Archive for the ‘Sustrans’ Category
Posted by chdot on September 17, 2009
Edinburgh recently signed the Brussels Treaty which has a target for cycle journeys of 15% by 2020.
A LOT needs to be done to have any hope of this being achieved.
Today it was announced (Evening News story) that £150,000 is to be invested to create a “corridor” of bus and cycle lanes between Edinburgh University’s campuses at George Square and King’s Buildings.
By contrast two sets of barriers recently appeared at the ends of the Hope Lane cycle/pedestrian bridge and a very curious impediment to easy cycle flow appeared in George IV Bridge by the new hotel.
Inevitably reaction to both was swift and strong and the Council was forced to concede that it would have to ‘think again’. (Still waiting for action).
Now the Council is seeking public views on how well it looks after roads (and paths) and lighting.
Well worth spending a quarter of an hour dealing with the online survey.
Perhaps add some pictures to flickr.com/groups/barriers_to_cycling_in_edinburgh
Posted in Active Travel, City of Edinburgh Council, citycycling, Climate Change, commuting, Core Path Network, cycle parking, cycling world, cyclingedinburgh, Edinburgh, EducatedTravel, Forth Bridge Route Campaign, paths, Peak Oil, Safe Routes to School, Safety, Spokes, Sustrans, Trams, walking | 11 Comments »
Posted by chdot on September 17, 2009
“Looks like a lot of fun” Tom Morton Radio Scotland
Tomorrow Edinburgh will have three “Bike Friday” rides. This is the first time that the city has tried to run such organised commutes. Billed as “Edinburgh’s social cycle commute” it will be interesting to see who turns up – and in what numbers!
Similar events have been run in Manchester and London and attract a mix of regular commuters looking for some company plus ‘new’ riders who welcome the security of having other riders with them.
It’s not a Critical Mass, trying to take over the streets once a month and (reasonably) assert that bikes have a right to the streets too. It’s certainly not a race.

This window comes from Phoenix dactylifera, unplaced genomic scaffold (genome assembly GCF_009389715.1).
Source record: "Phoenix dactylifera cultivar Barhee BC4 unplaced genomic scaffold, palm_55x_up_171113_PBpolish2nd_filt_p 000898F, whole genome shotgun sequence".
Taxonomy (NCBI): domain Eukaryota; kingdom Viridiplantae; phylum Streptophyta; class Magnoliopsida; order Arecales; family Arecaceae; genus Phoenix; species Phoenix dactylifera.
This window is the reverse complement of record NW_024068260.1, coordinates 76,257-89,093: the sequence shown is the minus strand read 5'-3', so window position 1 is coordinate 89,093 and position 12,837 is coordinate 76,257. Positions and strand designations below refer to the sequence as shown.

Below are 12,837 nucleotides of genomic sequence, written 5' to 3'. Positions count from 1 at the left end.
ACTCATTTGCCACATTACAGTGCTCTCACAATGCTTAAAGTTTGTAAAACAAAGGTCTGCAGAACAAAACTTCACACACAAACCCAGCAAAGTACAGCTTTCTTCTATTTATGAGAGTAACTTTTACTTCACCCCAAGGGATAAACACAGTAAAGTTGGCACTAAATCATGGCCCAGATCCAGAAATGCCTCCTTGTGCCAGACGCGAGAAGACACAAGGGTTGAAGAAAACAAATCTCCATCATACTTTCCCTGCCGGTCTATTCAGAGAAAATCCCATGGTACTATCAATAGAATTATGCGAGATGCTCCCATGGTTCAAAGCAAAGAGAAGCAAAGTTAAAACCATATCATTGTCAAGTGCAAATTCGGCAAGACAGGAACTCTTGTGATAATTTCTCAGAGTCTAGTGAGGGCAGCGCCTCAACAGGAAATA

The rides will be led and marshalled by experienced riders who will set a reasonable pace and (in places) probable be faster than the ‘rush’ hour traffic. (Yesterday’s Commuter Challenge proved that bikes are a pretty good way to get around the city quickly). Parts of the routes will be on quiet roads and pedestrian/cycle only sections. The routes have been chosen with care with an understanding of likely traffic in the morning. Not the fastest routes or most scenic – a mix of real life riding in Edinburgh. (Other routes are available… Find your own using edinburgh.cyclestreets.net.)
The route from South Gyle hardly has to deal with traffic until Haymarket.
The ride from Gracemount uses Ellen’s Glen Road (local traffic only) and then busy roads (with bike and bus lanes in places) to The Grange and on through The Meadows.
From Portobello it’s along The Prom and (mostly) wide roads until Holyrood Park then ‘underneath’ Edinburgh via the Cowgate and Grassmarket where bikes are likely to be able to ‘rush’ past the motor traffic.
All rides start at 8.00 and finish in Festival Square roughly 40 minutes later. There will be a Spokes stall for advice and info (you could make you own way there). You can swap commuting tales and, perhaps, arrange to run your own Bike Friday/Thursday/Wednesday/Tuesday/Monday.
If you fancy coming along for part of the ride, that’s fine. Check the routes but note that they are likely but not guaranteed. Also (apart from the 8.00 start) timings are not precise but expect to see a group of cyclist passing through Holyrood Park, Roseburn Park and The Grange round about 8.15.
Bike Friday is being organised by ChangingPace as part of European Mobility Week with funding from City of Edinburgh Council.
If these rides are successful/popular they may become regular events. Perhaps more/different routes, perhaps starting in the city centre. If you want to ride in a smaller group (or just with another person – or even carshare) why not register with the SEStran TripShare/BikeBudi scheme.